Let me repeat the caveat here: you will never see the kind of returns, at least in telecoms and telecoms stocks, that we saw almost daily in the late 1990s. That’s another reason. where these types of tech mutual funds, which continue to preach to stay the course, will take forever to recover from balance.
The telecom and telecom tech companies never saw the kind of performance they had in the late 1990s again. I think the same can be said of EV stocks and many other favorites that Cathie Wood and his crowd of blind followers indulge themselves these days as they put their money to work regardless of reviews.
This is what George had to sayin 2002:
In retrospect, it’s obvious I should say subtly, Hey, things got out of hand at JDS Uniphase, and it’s not worth what you’d have to pay for it, he says. Every month he thought about giving a warning to his subscribers, and he decided to do so every time. He had witnessed what others had dubbed the Gilder Effect: the steep rise in a stock after adding that company to their list. It was not uncommon for a stock’s price to rise more than 50% within an hour of posting a newsletter. If I had said, Hey, this is a top you all should sell, that would have been a cataclysmic event, he said. I think of telling people that they should sell half of their holdings, and each time I conclude that my subscribers would be pissed off. I also wondered what I would rush if I did. 50% of its readers had signed up for what Gilder now calls the market hysterical peak. Half of my subscribers would have been eternally grateful [for a warning]but the other half, the new ones would have been furious because they had just entered, he said. It was pretty terrifying. I really didn’t know what to do. In the end, he did nothing. And soon enough he had a whole new set of distractions to worry about. In the past, we’ve sold our investor conferences within two weeks, says Gilder. But in 2001, we sent out the same materials and the same invitations, and five or seven people signed up. He lost the deposits that had been placed to reserve hotel space for gatherings. Newsletter renewal rates have dropped. A huge tax bill has come due. In the spring of 2002, Hed laid off almost half of his staff. You can just be fabulously flush for a while, then the next day you can’t make that last million dollar payment to your partners, and suddenly there’s a lien on your house, he says.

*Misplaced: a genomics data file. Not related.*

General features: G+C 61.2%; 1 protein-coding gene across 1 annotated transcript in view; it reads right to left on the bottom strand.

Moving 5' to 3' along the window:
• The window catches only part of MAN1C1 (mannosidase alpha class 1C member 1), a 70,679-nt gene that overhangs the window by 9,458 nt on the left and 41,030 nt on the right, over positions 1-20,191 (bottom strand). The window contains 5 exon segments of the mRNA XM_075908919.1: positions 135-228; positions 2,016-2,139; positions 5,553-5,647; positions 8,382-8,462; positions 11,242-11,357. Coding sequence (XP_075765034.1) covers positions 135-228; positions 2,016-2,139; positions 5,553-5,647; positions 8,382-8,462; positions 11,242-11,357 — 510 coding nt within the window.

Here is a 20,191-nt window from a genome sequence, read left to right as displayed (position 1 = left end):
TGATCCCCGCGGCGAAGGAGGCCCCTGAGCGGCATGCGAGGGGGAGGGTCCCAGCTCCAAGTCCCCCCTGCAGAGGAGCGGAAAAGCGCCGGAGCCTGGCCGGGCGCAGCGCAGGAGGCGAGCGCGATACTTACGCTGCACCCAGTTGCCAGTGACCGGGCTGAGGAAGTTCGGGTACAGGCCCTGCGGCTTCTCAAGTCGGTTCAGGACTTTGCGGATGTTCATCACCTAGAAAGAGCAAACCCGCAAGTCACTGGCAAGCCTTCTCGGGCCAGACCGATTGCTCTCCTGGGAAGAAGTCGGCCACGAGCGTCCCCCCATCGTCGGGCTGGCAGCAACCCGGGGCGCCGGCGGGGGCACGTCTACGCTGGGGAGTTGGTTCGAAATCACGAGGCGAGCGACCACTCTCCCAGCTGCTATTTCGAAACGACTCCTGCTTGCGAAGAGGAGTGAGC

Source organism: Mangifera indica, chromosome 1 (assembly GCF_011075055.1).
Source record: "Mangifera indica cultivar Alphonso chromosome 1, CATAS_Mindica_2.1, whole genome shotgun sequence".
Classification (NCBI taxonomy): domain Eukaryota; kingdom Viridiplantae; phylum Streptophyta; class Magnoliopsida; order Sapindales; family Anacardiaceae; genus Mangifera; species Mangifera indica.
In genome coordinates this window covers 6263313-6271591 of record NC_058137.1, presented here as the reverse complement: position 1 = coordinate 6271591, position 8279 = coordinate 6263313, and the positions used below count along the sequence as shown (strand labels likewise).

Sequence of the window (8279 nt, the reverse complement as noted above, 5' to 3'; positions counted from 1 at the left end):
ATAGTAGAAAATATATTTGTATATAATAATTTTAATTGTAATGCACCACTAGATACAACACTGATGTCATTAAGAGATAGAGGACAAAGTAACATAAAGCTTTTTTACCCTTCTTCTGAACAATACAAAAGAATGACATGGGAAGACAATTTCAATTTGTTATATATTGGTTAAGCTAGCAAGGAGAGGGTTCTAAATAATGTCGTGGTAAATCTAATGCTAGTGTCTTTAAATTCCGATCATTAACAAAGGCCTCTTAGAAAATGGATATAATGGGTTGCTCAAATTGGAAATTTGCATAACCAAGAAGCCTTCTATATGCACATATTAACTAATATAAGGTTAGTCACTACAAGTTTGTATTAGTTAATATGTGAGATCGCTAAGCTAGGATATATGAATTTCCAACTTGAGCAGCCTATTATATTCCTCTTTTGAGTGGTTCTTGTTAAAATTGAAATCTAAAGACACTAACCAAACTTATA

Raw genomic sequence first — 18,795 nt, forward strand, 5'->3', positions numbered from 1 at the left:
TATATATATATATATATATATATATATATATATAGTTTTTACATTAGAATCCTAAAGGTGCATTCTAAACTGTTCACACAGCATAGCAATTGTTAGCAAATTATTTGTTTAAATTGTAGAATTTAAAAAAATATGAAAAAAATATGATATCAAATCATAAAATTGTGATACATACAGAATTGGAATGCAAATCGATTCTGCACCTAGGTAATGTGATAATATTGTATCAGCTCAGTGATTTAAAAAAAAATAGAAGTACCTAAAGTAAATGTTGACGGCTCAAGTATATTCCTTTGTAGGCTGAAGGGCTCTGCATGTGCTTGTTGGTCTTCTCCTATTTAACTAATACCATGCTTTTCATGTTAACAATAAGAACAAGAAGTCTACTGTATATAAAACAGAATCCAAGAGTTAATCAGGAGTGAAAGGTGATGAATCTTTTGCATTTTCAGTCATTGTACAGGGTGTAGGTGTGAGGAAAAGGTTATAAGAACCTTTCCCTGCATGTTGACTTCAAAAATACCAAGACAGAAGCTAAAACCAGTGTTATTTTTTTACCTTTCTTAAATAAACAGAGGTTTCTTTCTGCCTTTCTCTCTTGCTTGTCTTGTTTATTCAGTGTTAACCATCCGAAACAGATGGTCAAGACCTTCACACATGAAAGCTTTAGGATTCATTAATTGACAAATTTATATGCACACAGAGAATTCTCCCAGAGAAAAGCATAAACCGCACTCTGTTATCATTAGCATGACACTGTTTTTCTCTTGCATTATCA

Many of the top titles on the Georges top list in 1999 ended up dropping 99% or more. Many went from scratch, even as their technologies and ideas continued and built the internet that we use every day now.
CCIV is probably a harbinger of more pain for those who ignore assessments and fundamentals.
VSody Willard is a columnist for MarketWatch and editor of Revolution Investing newsletter. Willard or its investment firm may own or consider owning securities mentioned in this column.